Don't Forget to Plan for Retirement

 

Many small business owners scrimp and save and invest everything they have in their business.   If they work hard and avoid disasters, the business grows and they eventually sell their business for a lot of money.  But this strategy has some obvious pitfalls.  Despite their best efforts, the business might not grow.  After years of hard work, the business may not fetch a large sales price or any sales price.  It is difficult to predict what might happen to a business 30 or more years down the road.  Relying on a business to be the owner’s sole retirement asset is very risky.

As a business owner you need to start thinking of yourself first.  Spending money on employees or assets to increase business capacity can be a good thing, maybe even a necessary thing.  But what if it doesn’t pan out?  What do you do 30 or more years form now if your business is worthless or unsellable?

A good idea is to protect yourself and your retirement by starting to put away money now in a qualified retirement plan or IRA.  Qualified retirement plans offer many benefits including tax deductions for the contribution made by the business, tax deferral on the amounts you contribute, tax deferred growth of the investments in your plan account and protection of these assets from business and personal creditors.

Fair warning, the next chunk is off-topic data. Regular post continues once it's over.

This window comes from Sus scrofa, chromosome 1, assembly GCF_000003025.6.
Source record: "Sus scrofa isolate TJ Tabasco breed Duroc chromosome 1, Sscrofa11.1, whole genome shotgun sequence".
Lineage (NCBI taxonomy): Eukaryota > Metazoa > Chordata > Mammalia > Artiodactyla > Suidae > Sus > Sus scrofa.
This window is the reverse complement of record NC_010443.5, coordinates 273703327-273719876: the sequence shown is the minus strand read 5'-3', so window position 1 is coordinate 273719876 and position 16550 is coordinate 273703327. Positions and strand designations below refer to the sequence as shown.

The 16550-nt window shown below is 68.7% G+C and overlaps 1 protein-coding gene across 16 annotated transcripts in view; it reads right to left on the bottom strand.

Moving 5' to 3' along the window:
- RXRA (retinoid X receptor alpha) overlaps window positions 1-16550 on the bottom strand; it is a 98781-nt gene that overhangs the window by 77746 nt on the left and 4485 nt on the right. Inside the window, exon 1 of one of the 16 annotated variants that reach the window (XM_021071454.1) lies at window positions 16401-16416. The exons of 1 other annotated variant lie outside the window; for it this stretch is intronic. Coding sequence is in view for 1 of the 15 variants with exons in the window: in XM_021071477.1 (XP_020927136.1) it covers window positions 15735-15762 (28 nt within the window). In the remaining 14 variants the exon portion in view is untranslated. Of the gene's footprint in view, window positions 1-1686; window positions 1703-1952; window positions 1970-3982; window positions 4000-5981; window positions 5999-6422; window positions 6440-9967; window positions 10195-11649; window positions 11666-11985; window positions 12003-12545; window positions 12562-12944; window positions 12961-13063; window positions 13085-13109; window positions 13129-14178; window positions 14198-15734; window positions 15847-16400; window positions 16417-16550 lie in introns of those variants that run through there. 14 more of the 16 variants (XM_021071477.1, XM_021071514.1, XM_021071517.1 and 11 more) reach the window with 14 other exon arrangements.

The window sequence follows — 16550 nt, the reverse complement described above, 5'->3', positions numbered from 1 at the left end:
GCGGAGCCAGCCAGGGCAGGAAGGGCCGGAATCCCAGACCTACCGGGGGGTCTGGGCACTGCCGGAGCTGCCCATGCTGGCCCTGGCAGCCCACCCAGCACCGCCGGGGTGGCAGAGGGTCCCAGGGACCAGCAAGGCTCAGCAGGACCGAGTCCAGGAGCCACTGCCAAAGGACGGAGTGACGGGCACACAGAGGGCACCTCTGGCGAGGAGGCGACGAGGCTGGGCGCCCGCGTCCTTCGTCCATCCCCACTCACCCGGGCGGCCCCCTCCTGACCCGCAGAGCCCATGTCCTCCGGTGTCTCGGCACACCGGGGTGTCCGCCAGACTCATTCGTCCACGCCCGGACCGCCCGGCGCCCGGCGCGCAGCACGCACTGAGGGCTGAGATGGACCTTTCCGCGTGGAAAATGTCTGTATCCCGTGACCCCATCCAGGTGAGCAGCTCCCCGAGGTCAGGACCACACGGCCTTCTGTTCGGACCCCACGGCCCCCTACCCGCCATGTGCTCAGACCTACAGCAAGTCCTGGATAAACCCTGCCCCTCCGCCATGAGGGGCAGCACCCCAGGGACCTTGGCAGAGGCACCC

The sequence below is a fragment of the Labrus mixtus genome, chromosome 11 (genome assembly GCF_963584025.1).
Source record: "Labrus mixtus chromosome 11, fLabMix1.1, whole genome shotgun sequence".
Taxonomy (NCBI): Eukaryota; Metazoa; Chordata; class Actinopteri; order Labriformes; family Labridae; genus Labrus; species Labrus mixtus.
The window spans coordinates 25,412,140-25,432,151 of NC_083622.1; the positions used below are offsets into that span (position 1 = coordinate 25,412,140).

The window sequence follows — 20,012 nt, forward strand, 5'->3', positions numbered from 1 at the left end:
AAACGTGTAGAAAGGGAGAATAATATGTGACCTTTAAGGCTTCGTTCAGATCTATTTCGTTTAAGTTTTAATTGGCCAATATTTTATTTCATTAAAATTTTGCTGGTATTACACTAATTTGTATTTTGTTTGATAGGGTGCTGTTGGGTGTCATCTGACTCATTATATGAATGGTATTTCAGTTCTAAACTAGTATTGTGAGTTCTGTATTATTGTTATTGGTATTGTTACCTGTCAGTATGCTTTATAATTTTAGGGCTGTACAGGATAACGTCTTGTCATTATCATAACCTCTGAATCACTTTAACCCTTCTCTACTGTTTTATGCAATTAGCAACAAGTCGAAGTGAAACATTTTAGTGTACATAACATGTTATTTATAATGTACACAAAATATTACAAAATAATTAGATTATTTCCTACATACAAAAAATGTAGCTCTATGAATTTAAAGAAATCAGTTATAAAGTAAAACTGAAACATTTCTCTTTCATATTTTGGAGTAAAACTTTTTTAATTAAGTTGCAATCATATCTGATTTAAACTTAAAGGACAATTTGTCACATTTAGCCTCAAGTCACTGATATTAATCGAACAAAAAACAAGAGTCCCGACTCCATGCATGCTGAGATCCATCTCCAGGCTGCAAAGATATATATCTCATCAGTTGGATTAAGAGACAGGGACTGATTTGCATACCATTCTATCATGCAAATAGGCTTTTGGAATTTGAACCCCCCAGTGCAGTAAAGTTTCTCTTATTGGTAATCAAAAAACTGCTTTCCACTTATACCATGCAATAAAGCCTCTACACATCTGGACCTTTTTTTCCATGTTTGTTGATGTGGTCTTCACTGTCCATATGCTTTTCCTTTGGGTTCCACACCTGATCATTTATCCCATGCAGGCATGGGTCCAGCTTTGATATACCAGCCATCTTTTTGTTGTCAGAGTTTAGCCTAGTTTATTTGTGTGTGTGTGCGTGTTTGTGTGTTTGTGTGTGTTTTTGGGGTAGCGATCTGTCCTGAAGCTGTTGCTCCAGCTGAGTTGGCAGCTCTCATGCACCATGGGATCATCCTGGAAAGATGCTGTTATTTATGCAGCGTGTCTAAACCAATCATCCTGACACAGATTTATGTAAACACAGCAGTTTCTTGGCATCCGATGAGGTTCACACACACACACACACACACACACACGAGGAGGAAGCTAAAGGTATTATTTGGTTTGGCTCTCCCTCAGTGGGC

Qualified plans you should consider include profit sharing plans and 401(k) plans.  Contributions to a profit sharing plan are typically discretionary, although under a safe harbor plan you can avoid the discrimination-testing requirements if the plan provides for a mandatory 3% of compensation employer contribution.  Voluntary contributions by employees to 401(k) plans can be made on a pre-tax or post-tax basis.  The pre-tax contributions reduce current taxable income and grow tax free, but are taxable when received by the employee at retirement.  The post-tax (Roth type) contributions would be subject to tax currently, but would grow tax free and would be tax free when received by the employee at retirement.  There are annual limits on the amounts that can be contributed to a 401(k) plan by an employee.  In 2014, the limits are the lesser of: (1) $17,500 ($23,500 if the employee is 50 years old or older); or (2) 100% of compensation.

There are different types of retirement plans.  Some of these plans use techniques such as cross-testing, age-weighting and/or social security integration to allocate more of the employer contribution to the business owners.

Don’t get so caught up in running and growing your business that you forget to put something away for retirement.  If you have any questions about retirement plan options, please contact me at Jsenney@pselaw.com or 937-223-1130.

 

 

 

 

AUTHOR: Jeff Senney
jsenney@pselaw.com